Finalist - Distinction in biodiversity and ecosystem conservation
(Community volunteer groups / individuals)
Since 2009 this community volunteer partnership has worked on projects to enhance biodiversity and coastal ecosystem conservation. The desire to work together grew out of a shared community interest in the need to protect rare and threatened species of flora and fauna along the Bass Coast. The partnership highlights the benefits of collaboration between local people in caring for place, sharing knowledge and skills, and achieving results for their local environment.
An indicator of the success of the partnership is the diversity of projects undertaken. These have included:
- feral fox and feral cat control through soft-jaw and cage trapping;
- volunteer weed control and coastal revegetation days;
- engaging professional contractors for weed mapping and the use of drones in aerial weed surveying;
- ‘Tidelines’ a beach litter art show involving students from primary through to TAFE level;
- Hooded Plover monitoring and using birding scopes to show beach goers ‘hoodies’ and their chicks. By providing opportunity for the community to experience and understand the vulnerable shore bird, the groups hope to inform and adjust the behaviours of beach goers, such as by leashing of dogs during nesting periods;
- building board walks, beach access paths and steps to provide access while minimising dune erosion;
- construction of a bridge across Coal Creek to re-direct pedestrian traffic away from regeneration efforts for vulnerable salt marsh habitat, hooded plover nesting sites, and a maritime archaeological wreck;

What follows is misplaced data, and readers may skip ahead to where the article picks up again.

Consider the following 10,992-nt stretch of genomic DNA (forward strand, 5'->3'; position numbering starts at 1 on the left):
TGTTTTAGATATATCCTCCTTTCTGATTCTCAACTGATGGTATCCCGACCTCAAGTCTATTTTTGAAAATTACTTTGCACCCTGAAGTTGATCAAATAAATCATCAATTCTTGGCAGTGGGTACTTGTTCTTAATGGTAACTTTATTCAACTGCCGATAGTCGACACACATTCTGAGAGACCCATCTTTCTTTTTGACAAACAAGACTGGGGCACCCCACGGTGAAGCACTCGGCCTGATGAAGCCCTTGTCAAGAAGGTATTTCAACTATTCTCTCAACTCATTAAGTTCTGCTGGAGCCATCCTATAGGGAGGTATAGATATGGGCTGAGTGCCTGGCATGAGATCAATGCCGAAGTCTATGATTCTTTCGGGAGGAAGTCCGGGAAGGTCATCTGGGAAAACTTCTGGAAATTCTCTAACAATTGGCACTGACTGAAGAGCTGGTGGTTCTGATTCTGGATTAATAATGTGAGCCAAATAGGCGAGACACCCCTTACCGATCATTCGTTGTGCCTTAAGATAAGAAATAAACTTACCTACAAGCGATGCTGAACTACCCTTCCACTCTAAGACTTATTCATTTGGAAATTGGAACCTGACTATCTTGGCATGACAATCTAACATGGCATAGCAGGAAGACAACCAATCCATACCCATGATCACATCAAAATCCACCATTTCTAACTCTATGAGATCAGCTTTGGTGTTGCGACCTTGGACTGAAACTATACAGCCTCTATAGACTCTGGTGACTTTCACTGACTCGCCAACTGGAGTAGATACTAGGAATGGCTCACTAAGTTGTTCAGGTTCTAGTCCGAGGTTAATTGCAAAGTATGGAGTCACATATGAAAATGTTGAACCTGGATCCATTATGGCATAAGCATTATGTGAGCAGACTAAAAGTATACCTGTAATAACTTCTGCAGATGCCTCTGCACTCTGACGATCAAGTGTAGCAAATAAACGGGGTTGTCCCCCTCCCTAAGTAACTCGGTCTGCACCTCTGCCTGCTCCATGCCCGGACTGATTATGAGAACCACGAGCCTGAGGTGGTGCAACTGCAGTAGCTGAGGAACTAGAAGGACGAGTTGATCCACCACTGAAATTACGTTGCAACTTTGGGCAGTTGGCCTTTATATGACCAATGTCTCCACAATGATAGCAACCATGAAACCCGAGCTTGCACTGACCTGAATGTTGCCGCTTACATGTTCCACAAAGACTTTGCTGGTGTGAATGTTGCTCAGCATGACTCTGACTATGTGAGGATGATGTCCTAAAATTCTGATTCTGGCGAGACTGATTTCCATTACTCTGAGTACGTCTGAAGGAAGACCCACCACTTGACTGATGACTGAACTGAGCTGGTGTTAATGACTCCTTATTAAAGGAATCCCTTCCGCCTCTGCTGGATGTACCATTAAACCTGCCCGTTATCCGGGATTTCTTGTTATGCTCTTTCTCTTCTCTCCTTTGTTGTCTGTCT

- commissioning local fauna and flora surveys to identify rare, endangered and vulnerable faunal and flora species as well as locating regionally controlled, restricted and environmental weeds;
- removal of non-indigenous trees; and targeted revegetation to protect riparian and estuarine systems such as Waterfall Creek, Coal Creek Estuary, Pea Creek and Undertow Bay through weed control, boardwalk building, allowing regeneration of endangered EVCs and targeted revegetation.
This stretch of the Bass Coast landscape is critical for biodiversity conservation and landscape-scale habitat connectivity. The efforts of volunteer groups, in partnership with land managers, in landscape-scale connectivity has been key to the ongoing survival of this significant wildlife corridor and habitat. This has been recognised through the declaration of the new Yallock-Bulluk Marine and Coastal Park, which will incorporate the Harmers Haven Coastal Reserve. Together, the activities delivered through the partnership highlight the impact of the commitment and contributions of local people in achieving outcomes for local ecosystems.
Page last updated: 20/11/20